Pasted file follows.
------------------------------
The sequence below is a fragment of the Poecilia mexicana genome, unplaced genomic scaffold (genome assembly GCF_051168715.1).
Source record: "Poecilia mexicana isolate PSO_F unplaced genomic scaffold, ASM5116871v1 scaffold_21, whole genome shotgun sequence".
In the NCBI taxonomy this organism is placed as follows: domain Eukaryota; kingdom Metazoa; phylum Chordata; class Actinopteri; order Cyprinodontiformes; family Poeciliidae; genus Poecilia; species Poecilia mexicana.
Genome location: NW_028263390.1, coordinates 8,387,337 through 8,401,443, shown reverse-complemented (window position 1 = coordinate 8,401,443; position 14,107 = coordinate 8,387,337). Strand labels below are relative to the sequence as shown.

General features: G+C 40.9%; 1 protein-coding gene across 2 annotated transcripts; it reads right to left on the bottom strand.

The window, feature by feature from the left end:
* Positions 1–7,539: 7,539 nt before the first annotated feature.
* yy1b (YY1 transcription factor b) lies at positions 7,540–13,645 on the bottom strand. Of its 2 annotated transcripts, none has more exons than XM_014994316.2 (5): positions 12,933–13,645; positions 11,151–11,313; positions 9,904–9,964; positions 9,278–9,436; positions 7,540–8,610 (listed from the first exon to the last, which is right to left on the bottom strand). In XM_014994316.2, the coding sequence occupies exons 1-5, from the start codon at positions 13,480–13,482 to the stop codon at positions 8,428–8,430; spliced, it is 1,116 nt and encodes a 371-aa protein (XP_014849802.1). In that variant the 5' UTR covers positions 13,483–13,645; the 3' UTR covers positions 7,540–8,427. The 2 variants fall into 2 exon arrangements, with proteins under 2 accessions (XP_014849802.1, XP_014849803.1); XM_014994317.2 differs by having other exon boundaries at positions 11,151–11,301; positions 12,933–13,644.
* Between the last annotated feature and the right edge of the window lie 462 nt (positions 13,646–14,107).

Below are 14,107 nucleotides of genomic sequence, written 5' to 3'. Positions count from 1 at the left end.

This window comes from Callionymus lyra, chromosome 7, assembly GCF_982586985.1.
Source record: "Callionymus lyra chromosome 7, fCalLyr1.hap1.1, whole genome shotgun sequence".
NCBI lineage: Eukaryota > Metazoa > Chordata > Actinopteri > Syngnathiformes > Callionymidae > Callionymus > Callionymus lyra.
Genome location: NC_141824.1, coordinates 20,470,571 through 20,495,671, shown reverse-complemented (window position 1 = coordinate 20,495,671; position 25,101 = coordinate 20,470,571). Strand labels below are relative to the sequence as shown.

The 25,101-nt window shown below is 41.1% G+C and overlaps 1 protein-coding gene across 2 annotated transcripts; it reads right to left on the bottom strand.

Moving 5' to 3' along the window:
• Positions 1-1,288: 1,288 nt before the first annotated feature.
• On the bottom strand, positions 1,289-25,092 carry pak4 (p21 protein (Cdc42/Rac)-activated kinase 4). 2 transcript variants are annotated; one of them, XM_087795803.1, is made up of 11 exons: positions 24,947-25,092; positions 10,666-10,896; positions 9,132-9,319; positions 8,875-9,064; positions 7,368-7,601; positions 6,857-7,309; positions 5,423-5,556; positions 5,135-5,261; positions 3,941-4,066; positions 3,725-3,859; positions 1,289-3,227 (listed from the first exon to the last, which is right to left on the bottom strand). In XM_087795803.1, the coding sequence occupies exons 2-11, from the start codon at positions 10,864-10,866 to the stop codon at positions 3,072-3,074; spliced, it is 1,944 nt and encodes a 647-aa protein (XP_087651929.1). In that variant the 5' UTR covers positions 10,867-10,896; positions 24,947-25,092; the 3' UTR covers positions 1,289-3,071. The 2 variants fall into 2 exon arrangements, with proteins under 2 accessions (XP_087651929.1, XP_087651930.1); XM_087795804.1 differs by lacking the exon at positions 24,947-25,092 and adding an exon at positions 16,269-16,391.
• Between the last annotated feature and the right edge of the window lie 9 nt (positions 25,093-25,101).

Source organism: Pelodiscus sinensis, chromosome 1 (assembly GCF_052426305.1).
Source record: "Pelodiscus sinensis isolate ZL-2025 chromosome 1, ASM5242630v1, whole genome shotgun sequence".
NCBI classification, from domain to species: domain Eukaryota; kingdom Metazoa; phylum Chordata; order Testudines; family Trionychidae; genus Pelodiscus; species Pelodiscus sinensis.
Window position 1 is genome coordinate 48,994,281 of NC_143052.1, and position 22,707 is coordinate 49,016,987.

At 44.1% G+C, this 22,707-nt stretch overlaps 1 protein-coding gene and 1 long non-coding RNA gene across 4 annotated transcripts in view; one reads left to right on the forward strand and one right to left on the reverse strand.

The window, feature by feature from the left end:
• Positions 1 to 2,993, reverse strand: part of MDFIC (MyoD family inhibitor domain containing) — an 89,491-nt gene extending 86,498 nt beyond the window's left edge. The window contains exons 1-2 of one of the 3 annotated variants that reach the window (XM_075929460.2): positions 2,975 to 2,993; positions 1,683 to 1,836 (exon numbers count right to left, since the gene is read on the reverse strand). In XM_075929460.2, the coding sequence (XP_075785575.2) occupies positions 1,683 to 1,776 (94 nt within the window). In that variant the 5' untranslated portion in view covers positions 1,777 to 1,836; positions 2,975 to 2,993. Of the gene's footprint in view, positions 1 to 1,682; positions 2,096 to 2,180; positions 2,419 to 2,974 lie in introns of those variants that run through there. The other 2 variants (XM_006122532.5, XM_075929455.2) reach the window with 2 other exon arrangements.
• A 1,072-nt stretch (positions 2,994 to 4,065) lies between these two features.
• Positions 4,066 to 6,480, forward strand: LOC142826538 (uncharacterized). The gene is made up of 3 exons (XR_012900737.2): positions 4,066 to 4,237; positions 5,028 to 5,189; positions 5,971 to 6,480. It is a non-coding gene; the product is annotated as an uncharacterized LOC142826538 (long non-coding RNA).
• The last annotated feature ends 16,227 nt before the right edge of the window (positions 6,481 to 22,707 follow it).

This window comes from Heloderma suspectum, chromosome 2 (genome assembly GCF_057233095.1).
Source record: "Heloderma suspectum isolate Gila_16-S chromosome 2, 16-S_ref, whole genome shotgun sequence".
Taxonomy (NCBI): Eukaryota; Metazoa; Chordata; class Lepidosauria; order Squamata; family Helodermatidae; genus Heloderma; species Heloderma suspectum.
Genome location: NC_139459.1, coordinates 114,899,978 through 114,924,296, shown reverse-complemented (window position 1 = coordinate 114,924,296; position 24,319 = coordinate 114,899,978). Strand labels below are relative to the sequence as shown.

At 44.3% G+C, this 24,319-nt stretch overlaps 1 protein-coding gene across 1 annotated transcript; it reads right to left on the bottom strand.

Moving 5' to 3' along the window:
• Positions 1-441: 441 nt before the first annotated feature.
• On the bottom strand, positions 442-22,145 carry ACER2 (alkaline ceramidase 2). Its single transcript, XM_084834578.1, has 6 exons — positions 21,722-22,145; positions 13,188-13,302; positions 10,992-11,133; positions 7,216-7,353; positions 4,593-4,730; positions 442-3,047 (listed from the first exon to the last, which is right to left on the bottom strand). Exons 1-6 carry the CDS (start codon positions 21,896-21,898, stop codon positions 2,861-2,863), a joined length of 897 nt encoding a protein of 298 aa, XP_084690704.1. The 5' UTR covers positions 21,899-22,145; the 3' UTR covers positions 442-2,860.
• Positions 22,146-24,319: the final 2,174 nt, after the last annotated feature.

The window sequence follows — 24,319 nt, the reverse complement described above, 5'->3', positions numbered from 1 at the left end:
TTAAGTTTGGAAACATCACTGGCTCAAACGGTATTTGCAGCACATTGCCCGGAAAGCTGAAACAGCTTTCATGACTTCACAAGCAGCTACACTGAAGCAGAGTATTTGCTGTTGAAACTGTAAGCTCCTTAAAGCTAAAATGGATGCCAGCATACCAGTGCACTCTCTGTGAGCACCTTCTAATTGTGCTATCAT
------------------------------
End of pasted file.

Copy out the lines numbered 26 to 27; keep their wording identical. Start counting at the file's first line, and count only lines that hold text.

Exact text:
• Positions 1 to 2,993, reverse strand: part of MDFIC (MyoD family inhibitor domain containing) — an 89,491-nt gene extending 86,498 nt beyond the window's left edge. The window contains exons 1-2 of one of the 3 annotated variants that reach the window (XM_075929460.2): positions 2,975 to 2,993; positions 1,683 to 1,836 (exon numbers count right to left, since the gene is read on the reverse strand). In XM_075929460.2, the coding sequence (XP_075785575.2) occupies positions 1,683 to 1,776 (94 nt within the window). In that variant the 5' untranslated portion in view covers positions 1,777 to 1,836; positions 2,975 to 2,993. Of the gene's footprint in view, positions 1 to 1,682; positions 2,096 to 2,180; positions 2,419 to 2,974 lie in introns of those variants that run through there. The other 2 variants (XM_006122532.5, XM_075929455.2) reach the window with 2 other exon arrangements.
• A 1,072-nt stretch (positions 2,994 to 4,065) lies between these two features.